Meticulously researched history of punk rock.
If you ever wanted to know what punk rock stood for and emerged from, pick up this excellent book. No Future covers the punk scene in England and Ireland from 1976 to 1984. It uses material from the time as its source material thus avoiding the pretentiousness of the last punk history I read (http://dianereviewsbooks.com/punk-dead-modernity-killed-every-night). It asserts that, while punk had a DIY ethos, it also was formed out of boredom of the middle-class life that awaited these teens. Punk died as soon as the ‘look’ became more important than the words. No Future calls the late fashionable arrivals to the scene ‘part-time punks’ but in America they were called poseurs or sometimes disparagingly ‘new wave’.
No Future is highly recommended for those interested in the punk era or its music. Even though I listened to the Sex Pistols at the time, I was surprised by the urbanity and foresight of Johnny Rotten’s quotes, which are sprinkled throughout this book. Many of the bands have been forgotten but their music is still refreshing. I suggest that you grab an adult beverage and play each song as it is mentioned on Apple or Amazon Music while reading this book. The music really is the star but No Future will add the historical, economic and political context that makes the music even more enjoyable. 5 stars!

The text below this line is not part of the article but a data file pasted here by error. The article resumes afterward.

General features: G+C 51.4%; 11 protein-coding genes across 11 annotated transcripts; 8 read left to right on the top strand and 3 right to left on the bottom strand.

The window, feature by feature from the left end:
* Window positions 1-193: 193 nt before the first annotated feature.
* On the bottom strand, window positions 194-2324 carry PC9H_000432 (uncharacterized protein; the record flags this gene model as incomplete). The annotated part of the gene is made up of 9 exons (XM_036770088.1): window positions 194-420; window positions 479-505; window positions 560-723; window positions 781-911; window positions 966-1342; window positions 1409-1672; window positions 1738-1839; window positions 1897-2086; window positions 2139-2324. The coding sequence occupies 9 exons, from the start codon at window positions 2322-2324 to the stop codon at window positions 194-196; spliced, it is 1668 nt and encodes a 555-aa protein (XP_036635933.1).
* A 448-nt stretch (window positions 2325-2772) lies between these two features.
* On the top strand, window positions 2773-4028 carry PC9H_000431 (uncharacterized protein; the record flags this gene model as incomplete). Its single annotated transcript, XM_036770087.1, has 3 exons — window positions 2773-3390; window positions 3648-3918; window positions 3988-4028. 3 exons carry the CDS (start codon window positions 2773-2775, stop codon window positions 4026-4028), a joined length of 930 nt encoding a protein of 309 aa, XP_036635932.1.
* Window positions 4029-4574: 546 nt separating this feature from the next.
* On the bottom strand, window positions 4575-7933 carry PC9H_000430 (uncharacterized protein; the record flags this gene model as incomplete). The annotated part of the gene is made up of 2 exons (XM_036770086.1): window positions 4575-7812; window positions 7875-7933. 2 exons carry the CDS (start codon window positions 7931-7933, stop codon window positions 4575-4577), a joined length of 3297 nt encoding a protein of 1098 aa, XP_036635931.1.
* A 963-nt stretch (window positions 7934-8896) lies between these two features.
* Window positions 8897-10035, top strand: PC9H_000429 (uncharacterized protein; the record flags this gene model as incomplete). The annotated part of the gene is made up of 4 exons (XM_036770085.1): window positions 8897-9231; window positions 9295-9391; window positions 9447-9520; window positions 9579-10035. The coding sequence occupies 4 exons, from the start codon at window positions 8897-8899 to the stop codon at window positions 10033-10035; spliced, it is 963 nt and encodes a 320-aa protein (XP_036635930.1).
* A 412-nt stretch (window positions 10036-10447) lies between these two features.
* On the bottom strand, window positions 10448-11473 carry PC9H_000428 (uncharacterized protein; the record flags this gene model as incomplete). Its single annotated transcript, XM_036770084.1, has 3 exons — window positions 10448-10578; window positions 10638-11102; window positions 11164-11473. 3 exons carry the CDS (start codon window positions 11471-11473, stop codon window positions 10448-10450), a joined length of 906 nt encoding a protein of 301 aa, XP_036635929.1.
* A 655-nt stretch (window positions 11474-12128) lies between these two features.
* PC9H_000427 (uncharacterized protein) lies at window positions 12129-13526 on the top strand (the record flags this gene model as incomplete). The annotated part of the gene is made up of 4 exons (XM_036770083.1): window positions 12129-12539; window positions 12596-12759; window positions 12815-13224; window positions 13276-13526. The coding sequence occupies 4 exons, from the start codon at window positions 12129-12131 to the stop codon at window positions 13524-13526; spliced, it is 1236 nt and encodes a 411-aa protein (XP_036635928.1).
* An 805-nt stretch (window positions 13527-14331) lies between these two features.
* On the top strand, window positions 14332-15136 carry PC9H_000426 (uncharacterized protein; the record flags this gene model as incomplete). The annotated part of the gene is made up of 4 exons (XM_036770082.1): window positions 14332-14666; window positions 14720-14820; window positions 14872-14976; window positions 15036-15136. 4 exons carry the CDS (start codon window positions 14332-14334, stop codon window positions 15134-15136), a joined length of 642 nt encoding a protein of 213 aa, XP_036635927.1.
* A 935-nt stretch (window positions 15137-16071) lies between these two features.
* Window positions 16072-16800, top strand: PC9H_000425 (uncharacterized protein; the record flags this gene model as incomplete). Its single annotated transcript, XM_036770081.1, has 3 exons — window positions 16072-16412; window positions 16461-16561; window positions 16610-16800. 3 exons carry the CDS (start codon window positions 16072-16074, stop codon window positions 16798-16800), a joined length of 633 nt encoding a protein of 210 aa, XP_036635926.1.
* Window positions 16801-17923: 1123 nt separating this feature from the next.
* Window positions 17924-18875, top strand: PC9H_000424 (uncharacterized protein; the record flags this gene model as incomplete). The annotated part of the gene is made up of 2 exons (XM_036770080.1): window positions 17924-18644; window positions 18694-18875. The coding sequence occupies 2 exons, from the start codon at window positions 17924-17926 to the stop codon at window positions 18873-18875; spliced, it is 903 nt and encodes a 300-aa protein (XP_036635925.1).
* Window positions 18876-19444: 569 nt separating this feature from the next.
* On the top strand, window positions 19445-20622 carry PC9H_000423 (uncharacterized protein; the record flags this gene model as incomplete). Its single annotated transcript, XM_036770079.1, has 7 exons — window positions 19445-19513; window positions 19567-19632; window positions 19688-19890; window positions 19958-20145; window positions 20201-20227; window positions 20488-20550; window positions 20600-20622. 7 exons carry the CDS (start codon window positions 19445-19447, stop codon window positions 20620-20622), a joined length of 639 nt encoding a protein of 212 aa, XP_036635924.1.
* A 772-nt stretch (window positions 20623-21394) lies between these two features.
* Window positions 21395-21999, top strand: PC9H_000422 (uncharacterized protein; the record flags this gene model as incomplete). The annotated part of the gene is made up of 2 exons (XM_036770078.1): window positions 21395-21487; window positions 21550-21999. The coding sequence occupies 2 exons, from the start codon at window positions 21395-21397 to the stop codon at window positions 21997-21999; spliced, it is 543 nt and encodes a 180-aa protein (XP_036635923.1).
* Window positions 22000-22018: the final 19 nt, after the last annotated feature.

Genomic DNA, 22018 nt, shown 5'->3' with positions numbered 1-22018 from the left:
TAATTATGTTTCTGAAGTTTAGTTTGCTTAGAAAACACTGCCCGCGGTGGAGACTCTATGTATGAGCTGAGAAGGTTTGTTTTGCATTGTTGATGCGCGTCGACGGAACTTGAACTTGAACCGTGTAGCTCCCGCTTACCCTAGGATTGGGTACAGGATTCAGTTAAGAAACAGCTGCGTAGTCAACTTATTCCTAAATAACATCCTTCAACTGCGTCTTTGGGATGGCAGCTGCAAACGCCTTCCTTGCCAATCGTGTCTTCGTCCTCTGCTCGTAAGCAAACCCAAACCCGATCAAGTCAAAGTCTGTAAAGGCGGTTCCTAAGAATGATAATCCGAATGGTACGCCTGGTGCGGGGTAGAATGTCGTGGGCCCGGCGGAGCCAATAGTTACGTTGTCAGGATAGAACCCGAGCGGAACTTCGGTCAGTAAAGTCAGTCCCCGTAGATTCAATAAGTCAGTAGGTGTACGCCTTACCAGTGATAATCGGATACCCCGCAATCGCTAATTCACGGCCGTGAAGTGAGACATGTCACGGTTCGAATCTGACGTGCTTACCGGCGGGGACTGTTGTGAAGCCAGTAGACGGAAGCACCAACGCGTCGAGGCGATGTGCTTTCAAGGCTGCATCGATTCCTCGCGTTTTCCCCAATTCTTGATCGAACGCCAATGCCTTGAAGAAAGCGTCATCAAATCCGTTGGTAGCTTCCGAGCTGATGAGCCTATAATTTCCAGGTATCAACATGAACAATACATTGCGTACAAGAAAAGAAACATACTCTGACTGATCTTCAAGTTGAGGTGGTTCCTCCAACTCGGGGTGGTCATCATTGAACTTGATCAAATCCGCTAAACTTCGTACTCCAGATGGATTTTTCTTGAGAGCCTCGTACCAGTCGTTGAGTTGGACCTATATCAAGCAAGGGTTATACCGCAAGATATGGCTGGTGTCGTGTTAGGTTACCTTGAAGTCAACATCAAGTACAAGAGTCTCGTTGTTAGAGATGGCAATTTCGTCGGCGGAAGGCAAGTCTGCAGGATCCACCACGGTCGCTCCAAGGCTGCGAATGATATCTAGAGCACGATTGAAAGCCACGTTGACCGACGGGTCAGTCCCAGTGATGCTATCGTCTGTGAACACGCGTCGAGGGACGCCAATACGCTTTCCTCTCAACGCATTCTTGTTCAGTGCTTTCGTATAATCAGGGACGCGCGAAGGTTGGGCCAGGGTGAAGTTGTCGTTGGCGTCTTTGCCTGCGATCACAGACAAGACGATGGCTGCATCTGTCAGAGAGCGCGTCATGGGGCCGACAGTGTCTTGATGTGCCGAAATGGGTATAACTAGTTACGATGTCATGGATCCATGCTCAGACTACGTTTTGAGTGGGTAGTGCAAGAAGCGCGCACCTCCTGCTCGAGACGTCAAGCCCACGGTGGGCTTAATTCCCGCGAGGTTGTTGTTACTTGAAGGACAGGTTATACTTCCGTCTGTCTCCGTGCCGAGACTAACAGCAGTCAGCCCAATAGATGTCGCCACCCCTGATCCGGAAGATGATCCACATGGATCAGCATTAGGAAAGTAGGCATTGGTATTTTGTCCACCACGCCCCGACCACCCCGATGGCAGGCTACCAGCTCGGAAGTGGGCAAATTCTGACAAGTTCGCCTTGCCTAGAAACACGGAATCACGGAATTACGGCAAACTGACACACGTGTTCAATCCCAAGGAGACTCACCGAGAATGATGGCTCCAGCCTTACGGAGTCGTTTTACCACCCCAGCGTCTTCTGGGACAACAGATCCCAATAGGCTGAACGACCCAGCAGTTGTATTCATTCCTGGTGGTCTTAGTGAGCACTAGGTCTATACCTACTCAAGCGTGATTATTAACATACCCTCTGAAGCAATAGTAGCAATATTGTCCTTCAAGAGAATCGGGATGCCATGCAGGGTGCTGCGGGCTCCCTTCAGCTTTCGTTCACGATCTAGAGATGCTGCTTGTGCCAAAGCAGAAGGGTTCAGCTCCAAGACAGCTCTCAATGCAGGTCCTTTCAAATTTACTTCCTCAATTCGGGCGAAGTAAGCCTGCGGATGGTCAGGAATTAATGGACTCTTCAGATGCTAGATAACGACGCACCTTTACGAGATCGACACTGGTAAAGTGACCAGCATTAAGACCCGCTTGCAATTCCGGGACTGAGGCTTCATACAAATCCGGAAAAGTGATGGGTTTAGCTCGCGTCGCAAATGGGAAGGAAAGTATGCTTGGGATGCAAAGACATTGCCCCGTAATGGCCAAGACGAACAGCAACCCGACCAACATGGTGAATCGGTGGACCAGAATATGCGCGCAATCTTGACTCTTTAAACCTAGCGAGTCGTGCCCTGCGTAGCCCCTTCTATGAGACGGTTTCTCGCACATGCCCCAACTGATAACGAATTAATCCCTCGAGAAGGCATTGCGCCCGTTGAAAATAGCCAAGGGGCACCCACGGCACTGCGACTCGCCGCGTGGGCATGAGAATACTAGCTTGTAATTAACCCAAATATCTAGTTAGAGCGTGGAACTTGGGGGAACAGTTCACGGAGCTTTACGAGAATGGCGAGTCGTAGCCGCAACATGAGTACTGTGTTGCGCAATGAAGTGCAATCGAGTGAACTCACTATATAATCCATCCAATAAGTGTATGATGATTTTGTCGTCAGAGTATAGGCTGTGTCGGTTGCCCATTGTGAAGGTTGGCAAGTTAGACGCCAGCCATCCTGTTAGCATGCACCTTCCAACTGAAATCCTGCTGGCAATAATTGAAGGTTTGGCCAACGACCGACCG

Thanks to the publisher, Cambridge University Press, and Netgalley for an advanced review copy. No Future was published October 27, 2017.